Presentata Curia 26th August 2010

Allocutio: Mary's Assumption

When I was a young lad one of my favourite films was El Cid. I think it had Charlton Heston and Sophia Loren in it. But I was more captivated by certain aspects of it. I don't think anyone will forget the final scene in which the dead hero was sent out on his steed to lead the troops to give them courage. I hadn't seen it for a long time until some gloomy winter's evening last year some channel showed it again. Film techniques have improved and this oldie seemed in some way Hollywood slap dash. And yet it held me again. And now I saw afresh what it was that had held me years ago. It is the story of a noble knight in Spain, perhaps in the 11th century who despite trying to live the highest standards of decency was rejected and banished. On the one hand his wife bitterly hated and despised him for killing her father in a fair duel. On the other hand the King of Spain rejected him because El Cid was strong in character while the King was weak. And so he was banished. Through all his trials he remained noble and strong. Other women crossed his path but he remained faithful to his estranged wife. Even when people spoke ill of the King he defended him.

Then there comes that moment when his perseverance and goodness wins his wife back. He is still in the outback. They take refuge in an old farm building one night. The next morning he comes out and finds the whole armies of Spain standing there before him asking his leadership. 24 hours earlier he had been in a most lonely place; now he has gained the biggest personal victory of his life.

For me the Assumption of Our Lady is her moment of total vindication. What suffering she had been through. We know the bits left to us in the Gospels. But I can just imagine in the months and maybe years after Christ died people would be heard talking of her. “Oh is that who she is. Poor woman. Wasn't her son that eejit who got himself executed? Simpleton he was. But what do you expect. Sure there was a want in his mother. Do you know that she was from one of those families around Jerusalem that used serve in the Temple? But they got rid of her to some poor carpenter up in that backwoods placed in Galilee ... what is the name of that place ... oh yes, Nazareth. Could you imagine. And then to get herself pregnant. Sure with a mother like that ‘tis no wonder that that Jesus fellow never had a chance. Fair play to that John fellow for keeping an eye on her!” Oh Simeon's sword did not end at the Cross.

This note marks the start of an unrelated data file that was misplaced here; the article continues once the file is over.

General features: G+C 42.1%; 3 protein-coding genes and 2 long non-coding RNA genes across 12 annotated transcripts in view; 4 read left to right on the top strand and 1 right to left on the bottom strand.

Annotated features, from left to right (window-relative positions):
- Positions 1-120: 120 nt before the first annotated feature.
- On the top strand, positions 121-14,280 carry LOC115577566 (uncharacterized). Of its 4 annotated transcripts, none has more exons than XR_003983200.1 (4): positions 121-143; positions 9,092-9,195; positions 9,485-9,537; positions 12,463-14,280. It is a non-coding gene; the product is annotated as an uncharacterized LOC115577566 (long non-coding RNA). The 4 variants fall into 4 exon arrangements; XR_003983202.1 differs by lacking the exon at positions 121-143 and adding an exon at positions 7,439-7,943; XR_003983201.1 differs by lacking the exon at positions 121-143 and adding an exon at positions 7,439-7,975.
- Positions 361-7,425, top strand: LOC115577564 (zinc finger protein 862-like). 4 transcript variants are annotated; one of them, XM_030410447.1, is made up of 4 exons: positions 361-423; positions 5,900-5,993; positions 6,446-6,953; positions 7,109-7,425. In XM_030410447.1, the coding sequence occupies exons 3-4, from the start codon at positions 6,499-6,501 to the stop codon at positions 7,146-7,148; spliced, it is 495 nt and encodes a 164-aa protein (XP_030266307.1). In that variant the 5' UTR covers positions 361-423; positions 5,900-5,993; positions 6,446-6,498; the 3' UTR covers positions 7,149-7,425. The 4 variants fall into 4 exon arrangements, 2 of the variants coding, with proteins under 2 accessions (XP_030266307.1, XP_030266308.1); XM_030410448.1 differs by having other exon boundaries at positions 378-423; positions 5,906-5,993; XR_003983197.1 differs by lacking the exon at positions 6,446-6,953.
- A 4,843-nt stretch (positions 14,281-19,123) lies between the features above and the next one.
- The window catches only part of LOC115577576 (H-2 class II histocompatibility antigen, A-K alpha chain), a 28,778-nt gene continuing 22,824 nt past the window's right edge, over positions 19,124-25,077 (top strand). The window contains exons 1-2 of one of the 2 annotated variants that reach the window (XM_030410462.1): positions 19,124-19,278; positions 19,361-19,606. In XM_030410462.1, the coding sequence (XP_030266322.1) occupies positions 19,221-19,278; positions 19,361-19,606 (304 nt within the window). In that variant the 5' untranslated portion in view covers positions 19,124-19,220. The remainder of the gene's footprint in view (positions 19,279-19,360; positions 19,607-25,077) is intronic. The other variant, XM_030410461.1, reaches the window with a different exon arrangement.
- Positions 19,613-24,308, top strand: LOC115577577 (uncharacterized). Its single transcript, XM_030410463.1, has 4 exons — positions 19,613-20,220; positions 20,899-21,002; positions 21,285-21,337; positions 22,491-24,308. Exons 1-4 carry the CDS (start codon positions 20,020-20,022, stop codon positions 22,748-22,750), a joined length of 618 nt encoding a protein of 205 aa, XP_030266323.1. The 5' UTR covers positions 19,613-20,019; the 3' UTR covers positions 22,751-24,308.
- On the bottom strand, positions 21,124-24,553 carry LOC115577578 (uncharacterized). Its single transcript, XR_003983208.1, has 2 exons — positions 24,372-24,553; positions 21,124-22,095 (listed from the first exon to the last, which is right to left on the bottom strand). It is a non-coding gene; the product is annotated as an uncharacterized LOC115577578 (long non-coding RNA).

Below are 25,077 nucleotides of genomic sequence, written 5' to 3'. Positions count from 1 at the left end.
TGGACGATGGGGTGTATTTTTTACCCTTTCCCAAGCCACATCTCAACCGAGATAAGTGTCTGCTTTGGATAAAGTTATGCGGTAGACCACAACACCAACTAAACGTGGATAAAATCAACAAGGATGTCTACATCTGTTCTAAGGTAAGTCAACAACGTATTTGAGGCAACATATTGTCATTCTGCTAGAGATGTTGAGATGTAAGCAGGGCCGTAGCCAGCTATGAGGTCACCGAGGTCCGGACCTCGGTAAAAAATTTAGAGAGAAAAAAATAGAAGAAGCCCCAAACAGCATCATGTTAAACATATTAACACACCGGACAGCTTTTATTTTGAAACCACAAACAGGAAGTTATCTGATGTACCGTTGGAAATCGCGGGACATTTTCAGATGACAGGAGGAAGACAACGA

Few knew the reality of her inner soul, how it had been focused solely on doing what God asked her and that she had trusted him all along. That did not make it easy. But God is faithful to the promises he makes to his faithful ones and in the Assumption we see his vindication of this most humble and most faithful soul who herself suffered so much in saying yes to his will. All the misjudgement, all the tittle tattle of parish pumps, is put in its place. Be silent all you who would have dismissed this woman with contempt. She was the jewel you failed to spot.

Her Assumption stands as a sign for us all who opt to go with Jesus and find ourselves calumniated on his behalf. Or anyone who has been trying to do God's will and whose motives are taken from the Gospel and finds that even other followers of Jesus misjudge or misunderstand out of jealousy, or prejudice or the like. And we can all suffer at times like that.

St. Ignatius of Loyola has a famous meditation called the two standards. They are based on the three temptations of Christ. The standards of the great dragon, Lucifer, include love of your name and status and reputation, having people speak well of you, getting the best seats in social functions. But Christ chose the lowest place and his followers must desire to be misunderstood, rejected, not appreciated for their talents. We have to rise above other people's opinions of us. We are to accept failure and being misunderstood. We are to accept lack of appreciation without bitterness. And we are to love others when they do not love us.

All very fine in theory. But in practice? How hard! But how harder for God to be treated as a sinner and a creature who could be snuffed out! That is the galling thing, that standard of Christ! It can be very hard to keep your dignity when someone insults you and mistreats you most unfairly. But both Jesus on the Cross and Mary standing below him showed a nobility and dignity that makes us tremble. How can I say yes to those standards? Perhaps by looking at Mary's Assumption and being reminded that God has a glory awaiting all those who live the most noble of standards!

Is that not what we see in the many works of art that show the assumed Mary surrounded by angels and saints? Oh my friends we are becoming saints when we go through terrifying self-doubt and struggle to hold nerve and calm in the midst of many trials, especially when we seem rebuffed and rejected by others in so many forms. Let us be the real saints who stand with Mary in her glory by accepting with dignity and nothing but a loving response every hurt and slight thrown at us. May Mary help us sinners in our weakness.
Fr Paul Churchill

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